Monday, October 16, 2006

This blog totally sucks now

But that's because I'm writing a book, which I'll be reading from tomorrow night. You should come!

It's part of a reading series called "Writers at the Alliance" and there are two other readers, both much more accomplished than me, so it shouldn't suck.

Anyway, it's FREE, so come out if you can.

Tuesday, October 17th, 7:00 pm
at the Educational Alliance, in the Mazer Theater
197 East Broadway
(F train to East Broadway, walk two blocks to Jefferson)

Here's the official info:

Tuesday, October 17
7:00 pm
In his foreword to "Here is New York," written in 1948, E.B. White asserted that "it is the reader's, not the author's, duty to bring New York down to date." The Alliance has enlisted three very different writers with that task, beginning with Caleb Crain who chronicles the extravagances and vanities of New York's upper class in the nineteenth century. Next, Brandon Stosuy delves into the downtown music scene of the 1970s and continues through to 2006, noting outerborough shifts along the way. Finally, Melissa Plaut, a blogging cab driver, keeps us "down to date" with her present-day account of life behind the wheel in New York City.

CALEB CRAIN has written essays and criticism for The New Yorker, The New Republic, The New York Review of Books, and other publications. He is the author of American Sympathy: Men, Friendship, and Literature in the New Nation (Yale, 2001), and is at work on a history of the divorce of the nineteenth-century theatrical couple Edwin and Catharine Forrest.

MELISSA PLAUT was born in 1975 and grew up in the suburbs of New York City. After college, she held a series of office jobs until, at the age of 29, she began driving a yellow cab. A year later she started writing "New York Hack," a blog about her experiences behind the wheel. Within a few months, the blog was receiving several thousand hits a day. She is currently working on a book based on "New York Hack" to be published in 2007 by Villard. See

BRANDON STOSUY, a staff writer and columnist at Pitchfork, contributes regularly to The Believer and The Village Voice and has written for Arthur, BlackBook, Bookforum, LA Weekly, Seattle Weekly, and Slate, among other publications. His Danzig-heavy meditation on Sue de Beer appears in her EMERGE monograph (Downtown Arts Projects, 2005) and an essay he co-authored with Lawrence Brose is collected in Enter at Your Own Risk: The Dangerous Art of Dennis Cooper (FDU Press, 2006). He's currently curating The Believer's 2007 Music Issue Compilation CD while finishing a discussion with Matthew Barney and essays on Wayne Koestenbaum and Gordon Lish, also for The Believer. Up Is Up, But So Is Down, his anthology of Downtown New York literature, will be published in October by NYU Press. See

Writers at the Alliance, the Educational Alliance's reading series, brings together established and emerging novelists, poets and essayists whose work, in both form and content, reflects the energy, diversity, and history of dissent which have always characterized the Lower East Side.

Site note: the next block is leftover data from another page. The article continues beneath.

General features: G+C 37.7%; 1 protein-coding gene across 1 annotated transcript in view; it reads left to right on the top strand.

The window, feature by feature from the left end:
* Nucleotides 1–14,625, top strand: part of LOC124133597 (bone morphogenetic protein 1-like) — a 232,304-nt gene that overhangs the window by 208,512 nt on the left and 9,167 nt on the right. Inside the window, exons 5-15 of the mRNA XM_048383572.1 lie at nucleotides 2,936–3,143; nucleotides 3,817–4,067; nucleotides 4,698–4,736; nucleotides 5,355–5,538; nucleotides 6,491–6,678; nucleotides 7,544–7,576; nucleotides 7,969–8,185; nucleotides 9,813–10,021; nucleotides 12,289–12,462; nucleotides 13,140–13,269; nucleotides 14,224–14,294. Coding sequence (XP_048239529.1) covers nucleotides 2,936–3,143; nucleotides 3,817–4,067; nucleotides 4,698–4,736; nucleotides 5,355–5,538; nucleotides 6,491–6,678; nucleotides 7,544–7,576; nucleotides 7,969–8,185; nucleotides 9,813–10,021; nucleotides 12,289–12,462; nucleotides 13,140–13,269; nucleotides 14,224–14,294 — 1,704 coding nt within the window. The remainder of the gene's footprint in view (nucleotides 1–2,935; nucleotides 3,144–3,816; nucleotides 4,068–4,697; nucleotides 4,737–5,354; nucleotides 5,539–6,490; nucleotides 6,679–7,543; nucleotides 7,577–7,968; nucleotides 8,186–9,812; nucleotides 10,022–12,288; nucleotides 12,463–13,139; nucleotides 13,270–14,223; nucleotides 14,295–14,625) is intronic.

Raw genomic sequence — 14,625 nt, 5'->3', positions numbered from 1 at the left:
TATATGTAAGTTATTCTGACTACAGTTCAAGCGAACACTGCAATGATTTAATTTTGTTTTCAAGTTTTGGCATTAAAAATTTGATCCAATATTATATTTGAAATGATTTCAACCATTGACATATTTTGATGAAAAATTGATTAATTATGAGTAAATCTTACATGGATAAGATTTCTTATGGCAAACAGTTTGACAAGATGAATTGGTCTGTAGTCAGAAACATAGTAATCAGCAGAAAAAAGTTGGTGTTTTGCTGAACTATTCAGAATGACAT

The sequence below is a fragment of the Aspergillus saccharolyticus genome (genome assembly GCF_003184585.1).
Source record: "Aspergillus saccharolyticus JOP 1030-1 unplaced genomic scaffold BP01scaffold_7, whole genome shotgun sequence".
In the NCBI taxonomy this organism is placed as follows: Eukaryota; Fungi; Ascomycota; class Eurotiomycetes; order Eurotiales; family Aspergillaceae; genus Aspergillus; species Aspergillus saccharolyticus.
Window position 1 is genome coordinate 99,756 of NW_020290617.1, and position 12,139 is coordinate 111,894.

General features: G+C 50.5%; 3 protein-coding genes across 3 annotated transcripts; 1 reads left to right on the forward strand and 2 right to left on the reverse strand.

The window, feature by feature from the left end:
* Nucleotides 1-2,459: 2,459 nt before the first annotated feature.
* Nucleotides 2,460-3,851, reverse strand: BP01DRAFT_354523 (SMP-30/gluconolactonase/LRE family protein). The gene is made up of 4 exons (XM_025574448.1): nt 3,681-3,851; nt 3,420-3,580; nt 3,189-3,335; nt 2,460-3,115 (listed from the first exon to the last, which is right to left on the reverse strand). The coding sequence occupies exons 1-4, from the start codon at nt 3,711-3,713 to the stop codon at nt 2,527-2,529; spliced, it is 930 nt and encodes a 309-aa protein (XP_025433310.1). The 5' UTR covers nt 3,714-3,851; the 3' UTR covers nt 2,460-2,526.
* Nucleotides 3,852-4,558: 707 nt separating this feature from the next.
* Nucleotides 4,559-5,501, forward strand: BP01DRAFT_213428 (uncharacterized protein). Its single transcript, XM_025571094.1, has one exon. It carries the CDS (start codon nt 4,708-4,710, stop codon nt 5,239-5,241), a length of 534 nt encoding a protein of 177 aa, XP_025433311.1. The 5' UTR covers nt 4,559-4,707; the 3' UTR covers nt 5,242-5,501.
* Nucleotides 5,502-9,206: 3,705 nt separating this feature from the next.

For more details, visit

Wednesday, October 11, 2006


When I got to work today, I was assigned a brand-new 2007 model taxi. It only had about 6400 miles on it, which probably makes it about six weeks old. It was clean and pristine and it still smelled new, and as I was pulling out of the lot, one of my fellow drivers joked and said, "Don't scratch it!"

Of course, within an hour, the bus seen above nearly took my right side mirror off. Luckily, I was able to avoid it, even though I was still a bit rusty from having not driven any kind of vehicle in a month.

It took me that first hour to warm up and get my rhythm and confidence back. But after that, everything was back to normal. The only real problem for the rest of the night was that I was constantly distracted by some gum on the sole of my shoe that kept sticking to the pedals.

Things could definitely have been worse.

Wednesday, October 04, 2006

Guess who's still not working?

I'm back, but it seems I've got a low level case of whatever this plague is that's been going around, the one with the incessant coughing and foggy head. It seems I caught it a few weeks ago, gave it to a few friends, got better, went away, came back, and then caught it again. So I'm avoiding the cab until next week. I wonder if those Canadian cigarettes had something to do with it.

And, on top of not feeling 100% health-wise, I'm having trouble finding the enthusiasm to get back into the swing of cab driving. Have I ever mentioned that I hate not only driving a cab, but also just driving at all? Or even being a passenger in a car? I much prefer the subway, even with all the pushing and positioning that goes on down there. It's just so much less stress. Even when I'm stuck in a tunnel in a crowded train, I'm still much more at ease than when aboveground, stuck in traffic.

My tolerance for the street was never this low until I started driving a cab. And now it appears I have some sort of visceral aversion to being strapped in to any kind of road vehicle. I've also become the worst back-seat driver that ever existed. If you knew me and owned a car, you would not want to take me anywhere at all, ever, because not only would I tell you how to drive, I would also tell you exactly which route to take and why you should take it. I would not only aggravate the shit out of you, I would bore you to tears describing traffic patterns, light times, bad intersections (and why they're bad), bridge & tunnel approaches, red-light cameras, and so on.

So, yeah, I hate to drive, but I'm real good at driving other people crazy.

Perhaps this means my next adventure should be some sort of job with the MTA or the Department of Transportation.

Or not.